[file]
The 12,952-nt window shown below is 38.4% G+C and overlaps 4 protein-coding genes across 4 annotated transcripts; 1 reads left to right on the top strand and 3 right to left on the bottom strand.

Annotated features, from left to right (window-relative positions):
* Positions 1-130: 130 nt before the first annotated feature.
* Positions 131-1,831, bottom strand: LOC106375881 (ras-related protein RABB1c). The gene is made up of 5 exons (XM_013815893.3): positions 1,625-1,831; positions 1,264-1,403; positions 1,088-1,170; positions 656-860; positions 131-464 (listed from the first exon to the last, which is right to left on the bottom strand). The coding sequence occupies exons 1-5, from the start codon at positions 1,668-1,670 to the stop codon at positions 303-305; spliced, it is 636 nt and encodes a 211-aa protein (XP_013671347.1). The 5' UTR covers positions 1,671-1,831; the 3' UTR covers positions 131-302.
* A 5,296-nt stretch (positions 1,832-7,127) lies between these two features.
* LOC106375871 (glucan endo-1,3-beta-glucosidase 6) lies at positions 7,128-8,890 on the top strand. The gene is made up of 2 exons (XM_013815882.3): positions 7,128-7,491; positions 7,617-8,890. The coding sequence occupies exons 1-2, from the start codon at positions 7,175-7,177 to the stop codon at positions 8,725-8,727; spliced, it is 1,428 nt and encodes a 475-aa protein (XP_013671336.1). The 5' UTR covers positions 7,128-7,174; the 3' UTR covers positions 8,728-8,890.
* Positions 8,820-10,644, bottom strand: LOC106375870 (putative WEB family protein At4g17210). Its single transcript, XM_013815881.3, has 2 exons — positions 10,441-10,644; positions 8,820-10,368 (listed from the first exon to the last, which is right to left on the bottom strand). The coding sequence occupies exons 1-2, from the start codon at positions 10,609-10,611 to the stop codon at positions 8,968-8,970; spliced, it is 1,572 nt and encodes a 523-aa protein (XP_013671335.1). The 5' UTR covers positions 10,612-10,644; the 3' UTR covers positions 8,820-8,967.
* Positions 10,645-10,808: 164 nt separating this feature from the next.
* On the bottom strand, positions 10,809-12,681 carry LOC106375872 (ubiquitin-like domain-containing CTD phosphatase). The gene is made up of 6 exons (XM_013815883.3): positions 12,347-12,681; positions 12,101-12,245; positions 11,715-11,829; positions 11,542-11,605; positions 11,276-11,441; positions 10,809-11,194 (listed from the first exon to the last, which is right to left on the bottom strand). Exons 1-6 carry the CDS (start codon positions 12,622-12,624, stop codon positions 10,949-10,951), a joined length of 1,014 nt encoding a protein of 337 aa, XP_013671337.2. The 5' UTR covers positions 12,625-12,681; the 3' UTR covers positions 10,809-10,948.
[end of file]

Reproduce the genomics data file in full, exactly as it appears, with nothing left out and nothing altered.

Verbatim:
The 12,952-nt window shown below is 38.4% G+C and overlaps 4 protein-coding genes across 4 annotated transcripts; 1 reads left to right on the top strand and 3 right to left on the bottom strand.

Annotated features, from left to right (window-relative positions):
* Positions 1-130: 130 nt before the first annotated feature.
* Positions 131-1,831, bottom strand: LOC106375881 (ras-related protein RABB1c). The gene is made up of 5 exons (XM_013815893.3): positions 1,625-1,831; positions 1,264-1,403; positions 1,088-1,170; positions 656-860; positions 131-464 (listed from the first exon to the last, which is right to left on the bottom strand). The coding sequence occupies exons 1-5, from the start codon at positions 1,668-1,670 to the stop codon at positions 303-305; spliced, it is 636 nt and encodes a 211-aa protein (XP_013671347.1). The 5' UTR covers positions 1,671-1,831; the 3' UTR covers positions 131-302.
* A 5,296-nt stretch (positions 1,832-7,127) lies between these two features.
* LOC106375871 (glucan endo-1,3-beta-glucosidase 6) lies at positions 7,128-8,890 on the top strand. The gene is made up of 2 exons (XM_013815882.3): positions 7,128-7,491; positions 7,617-8,890. The coding sequence occupies exons 1-2, from the start codon at positions 7,175-7,177 to the stop codon at positions 8,725-8,727; spliced, it is 1,428 nt and encodes a 475-aa protein (XP_013671336.1). The 5' UTR covers positions 7,128-7,174; the 3' UTR covers positions 8,728-8,890.
* Positions 8,820-10,644, bottom strand: LOC106375870 (putative WEB family protein At4g17210). Its single transcript, XM_013815881.3, has 2 exons — positions 10,441-10,644; positions 8,820-10,368 (listed from the first exon to the last, which is right to left on the bottom strand). The coding sequence occupies exons 1-2, from the start codon at positions 10,609-10,611 to the stop codon at positions 8,968-8,970; spliced, it is 1,572 nt and encodes a 523-aa protein (XP_013671335.1). The 5' UTR covers positions 10,612-10,644; the 3' UTR covers positions 8,820-8,967.
* Positions 10,645-10,808: 164 nt separating this feature from the next.
* On the bottom strand, positions 10,809-12,681 carry LOC106375872 (ubiquitin-like domain-containing CTD phosphatase). The gene is made up of 6 exons (XM_013815883.3): positions 12,347-12,681; positions 12,101-12,245; positions 11,715-11,829; positions 11,542-11,605; positions 11,276-11,441; positions 10,809-11,194 (listed from the first exon to the last, which is right to left on the bottom strand). Exons 1-6 carry the CDS (start codon positions 12,622-12,624, stop codon positions 10,949-10,951), a joined length of 1,014 nt encoding a protein of 337 aa, XP_013671337.2. The 5' UTR covers positions 12,625-12,681; the 3' UTR covers positions 10,809-10,948.